Spring is in the air! At least that is what we say in Wisconsin when the temperature gets above 30 degrees for the first time in four months, but we’re a little crazy. We’ve been known to open our windows for fresh spring air at 45 degrees!
Whether the weather reflects it or not, spring really isn’t far away. Here in the northern Midwest, it’s time to think about raising chicks. Particularly for those who want egg laying chickens, the sooner chicks can reach your home the better, as most chickens take at minimum 18 weeks to reach maturity. (Make sure you take your situation into consideration, though, and don’t end up with chicks living in your basement for eight weeks because you ordered them too early…not that we would know from experience.)
If you are a first time chicken owner, or even if you have raised chickens before but never started from chicks, the list of supplies needed can seem overwhelming. If you purchased everything that hatcheries and farm supply stores tried to sell you, you could easily spend a few hundred dollars to start your chicks. I don’t know about you, but I don’t enjoy spending a lot of money on things that will only be used for a few weeks. Around here we are resourcefulness devotees, both by necessity and by choice, and we have found ways to brood around 25 chicks for under $100 (including the price of the chicks).
It is important to have all of your brooding supplies on hand before purchasing your chicks because the chicks are generally only one day (mail order) to a few days (local farm or store) old and need food, water, and a warm and safe place immediately. This is our list of necessary supplies and how to get them on the cheap.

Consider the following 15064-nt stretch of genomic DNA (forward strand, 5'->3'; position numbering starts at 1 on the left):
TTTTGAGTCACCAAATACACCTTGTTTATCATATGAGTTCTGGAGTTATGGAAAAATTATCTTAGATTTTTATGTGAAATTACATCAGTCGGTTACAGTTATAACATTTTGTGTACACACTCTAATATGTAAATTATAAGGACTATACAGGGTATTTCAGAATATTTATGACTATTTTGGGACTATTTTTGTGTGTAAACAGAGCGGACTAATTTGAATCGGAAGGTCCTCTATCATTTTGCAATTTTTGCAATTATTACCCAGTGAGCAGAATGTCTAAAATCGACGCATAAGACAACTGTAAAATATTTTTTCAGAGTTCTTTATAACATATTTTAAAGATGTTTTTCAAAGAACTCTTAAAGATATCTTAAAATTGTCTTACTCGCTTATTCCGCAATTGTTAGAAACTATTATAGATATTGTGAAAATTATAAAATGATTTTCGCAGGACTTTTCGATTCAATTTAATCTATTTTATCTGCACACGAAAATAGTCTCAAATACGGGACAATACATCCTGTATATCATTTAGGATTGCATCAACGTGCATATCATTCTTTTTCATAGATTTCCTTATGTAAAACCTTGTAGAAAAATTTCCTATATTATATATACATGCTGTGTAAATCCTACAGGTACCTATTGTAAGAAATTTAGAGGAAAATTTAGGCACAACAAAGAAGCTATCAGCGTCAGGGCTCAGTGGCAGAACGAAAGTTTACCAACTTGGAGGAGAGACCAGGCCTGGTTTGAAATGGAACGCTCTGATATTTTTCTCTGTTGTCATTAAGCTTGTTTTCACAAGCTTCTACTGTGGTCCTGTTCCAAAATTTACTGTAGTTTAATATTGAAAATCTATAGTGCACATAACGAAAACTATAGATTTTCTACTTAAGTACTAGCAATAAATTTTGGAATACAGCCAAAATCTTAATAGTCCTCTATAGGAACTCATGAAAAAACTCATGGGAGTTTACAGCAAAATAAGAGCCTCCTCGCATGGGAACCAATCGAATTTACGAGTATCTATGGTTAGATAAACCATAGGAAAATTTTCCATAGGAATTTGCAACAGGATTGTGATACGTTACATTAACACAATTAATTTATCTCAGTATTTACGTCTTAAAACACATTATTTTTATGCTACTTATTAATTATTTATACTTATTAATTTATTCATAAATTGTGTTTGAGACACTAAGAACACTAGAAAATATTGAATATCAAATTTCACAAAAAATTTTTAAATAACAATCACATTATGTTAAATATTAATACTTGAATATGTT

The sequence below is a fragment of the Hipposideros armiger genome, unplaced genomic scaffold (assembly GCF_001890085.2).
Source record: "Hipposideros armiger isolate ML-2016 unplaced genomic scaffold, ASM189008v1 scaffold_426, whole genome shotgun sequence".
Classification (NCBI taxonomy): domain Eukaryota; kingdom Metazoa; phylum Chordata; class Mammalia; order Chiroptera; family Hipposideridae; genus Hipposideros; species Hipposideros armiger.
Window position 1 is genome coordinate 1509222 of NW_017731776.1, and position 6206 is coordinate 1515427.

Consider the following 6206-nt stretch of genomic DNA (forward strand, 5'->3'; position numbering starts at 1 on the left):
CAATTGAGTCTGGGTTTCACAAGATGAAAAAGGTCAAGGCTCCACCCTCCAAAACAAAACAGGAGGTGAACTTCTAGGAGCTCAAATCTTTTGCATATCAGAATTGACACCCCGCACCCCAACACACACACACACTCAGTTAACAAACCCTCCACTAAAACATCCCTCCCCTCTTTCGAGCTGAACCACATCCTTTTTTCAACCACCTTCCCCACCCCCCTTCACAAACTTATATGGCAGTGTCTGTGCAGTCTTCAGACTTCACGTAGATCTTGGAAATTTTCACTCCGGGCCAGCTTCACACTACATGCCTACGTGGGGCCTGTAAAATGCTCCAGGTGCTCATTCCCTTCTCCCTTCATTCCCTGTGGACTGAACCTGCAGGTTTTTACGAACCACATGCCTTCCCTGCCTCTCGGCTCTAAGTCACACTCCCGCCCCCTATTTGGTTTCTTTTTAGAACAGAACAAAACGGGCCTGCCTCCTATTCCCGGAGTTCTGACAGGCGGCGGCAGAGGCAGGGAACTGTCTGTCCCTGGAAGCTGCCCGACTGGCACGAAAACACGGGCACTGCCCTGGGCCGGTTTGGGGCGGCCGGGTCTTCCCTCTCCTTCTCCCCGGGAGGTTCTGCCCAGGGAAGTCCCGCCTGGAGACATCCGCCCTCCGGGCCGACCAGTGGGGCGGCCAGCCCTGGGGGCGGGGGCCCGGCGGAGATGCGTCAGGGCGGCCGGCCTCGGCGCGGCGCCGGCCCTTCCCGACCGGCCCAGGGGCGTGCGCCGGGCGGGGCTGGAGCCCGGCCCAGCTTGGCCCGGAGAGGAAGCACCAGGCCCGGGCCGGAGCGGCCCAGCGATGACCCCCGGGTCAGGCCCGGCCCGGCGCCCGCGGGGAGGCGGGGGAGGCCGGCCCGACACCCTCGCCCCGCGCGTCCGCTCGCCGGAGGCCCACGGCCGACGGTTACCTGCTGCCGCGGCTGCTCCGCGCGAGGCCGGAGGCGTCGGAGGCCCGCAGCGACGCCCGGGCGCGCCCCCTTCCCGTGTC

10 Necessary Supplies for Starting Chicks
- A container- This one might seem kind of obvious, but you need a place to keep the chicks contained. It can be fancy or simple. Look for things you have around your house- an unused plastic tote, a clean cardboard box, a steel container of some kind. Last year we started our chicks in a turtle-shaped plastic sandbox with cardboard taped around the edges to make them taller. When the chicks outgrew that, my husband constructed a series of interlocking cardboard boxes (a chicken condo of sorts), which we used until the weather was warm enough and the chicks large enough to move outside. When looking for a container, a general guideline to keep in mind is that one square foot per chick will keep them happy until they move to their permanent home. Our cost: free
- Bedding- You will want to use something for bedding that is easy to change in order to keep the brooding area clean and comfortable for the chicks. Sawdust or pine shavings are ideal. Sawdust is easy to get from anyone who has a workshop and is usually free (although you might have to do the sweeping). We use sawdust from our shop and the neighbor’s. Dried leaves or grass clippings work well, too, although if you live in a northern climate you probably don’t have many of those available this time of year. Some people use newspaper shreds, but be aware that there is potential for the chicks to get ink poisoning or to develop weak legs from trying to walk on slippery paper. Use what you have available, trying to err on the side of smaller and finer pieces, as larger wood chips and hay/straw may be too difficult for very young chicks to traverse well. Our cost: free